In Green v. City of Montgomery , the Alabama Court of Civil Appeals was tasked with determining proper jurisdiction over currency seized by city officials. After a traffic stop in which city officials discovered both cash and marijuana in the vehicle, the city transferred the cash to the Drug Enforcement Administration ("DEA") in a process known as "adoptive seizure." Green, 55 So.3d at 257. In its analysis of competing claims of state and federal jurisdiction over the currency, the court held that under these circumstances, state court jurisdiction attaches with the first filing in state court. Id. at 263. In Green, the claimants filed a state court action before the federal government attempted to acquire jurisdiction. Id. at 265. For that reason, state court jurisdiction was valid, to the exclusion of possible federal jurisdiction. Id. As a preliminary holding, the court found that the relevant state statute, § 20-2-93, does not prohibit the transfer of validly seized currency to federal authorities as a matter of law. Id. at 261.
Contrary to Grant's arguments, the description of the "two-step process" by which the state court acquires jurisdiction in cases such as these was not dictum in the Green decision. The proposition that state court jurisdiction attaches at the moment of the first state court filing was central to the court's disposition of the case. See id. at 265 ("The claimants' action in state court was an in rem or quasi in rem action, and it invoked state in rem jurisdiction before the federal government attempted to acquire jurisdiction."). If, as Grant claims in his Motion to Reconsider, state court jurisdiction attached upon the seizure of the currency, the Green decision would have required less analysis. Instead, the court there had to engage in an in-depth examination of relevant events to determine when jurisdiction attached at either the state or federal level. The filing of an action in state court-an event that never occurred in the instant case-was the critical moment at which state court jurisdiction attached and precluded any exercise of federal jurisdiction over the defendant currency.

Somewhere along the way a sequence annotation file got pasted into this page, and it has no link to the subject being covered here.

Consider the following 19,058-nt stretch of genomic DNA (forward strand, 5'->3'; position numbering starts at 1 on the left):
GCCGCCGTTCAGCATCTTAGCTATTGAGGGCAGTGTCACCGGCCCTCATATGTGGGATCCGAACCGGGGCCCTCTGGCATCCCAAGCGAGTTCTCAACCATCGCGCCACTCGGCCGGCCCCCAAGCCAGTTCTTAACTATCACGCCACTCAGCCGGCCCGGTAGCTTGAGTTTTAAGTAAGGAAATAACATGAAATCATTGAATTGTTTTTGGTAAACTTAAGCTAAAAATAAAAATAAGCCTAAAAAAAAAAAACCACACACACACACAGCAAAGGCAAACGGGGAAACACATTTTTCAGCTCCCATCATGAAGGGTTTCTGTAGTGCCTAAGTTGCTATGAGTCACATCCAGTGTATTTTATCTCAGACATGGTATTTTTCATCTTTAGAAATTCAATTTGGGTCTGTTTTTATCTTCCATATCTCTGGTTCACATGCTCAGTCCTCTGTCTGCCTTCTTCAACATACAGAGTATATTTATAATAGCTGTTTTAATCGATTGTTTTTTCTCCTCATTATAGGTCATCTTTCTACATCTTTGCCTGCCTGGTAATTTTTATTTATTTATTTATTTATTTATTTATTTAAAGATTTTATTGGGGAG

b. Green is consistent with the Court of Civil Appeals's decisions in City of Gadsden v. Jordan and Garrett v. State .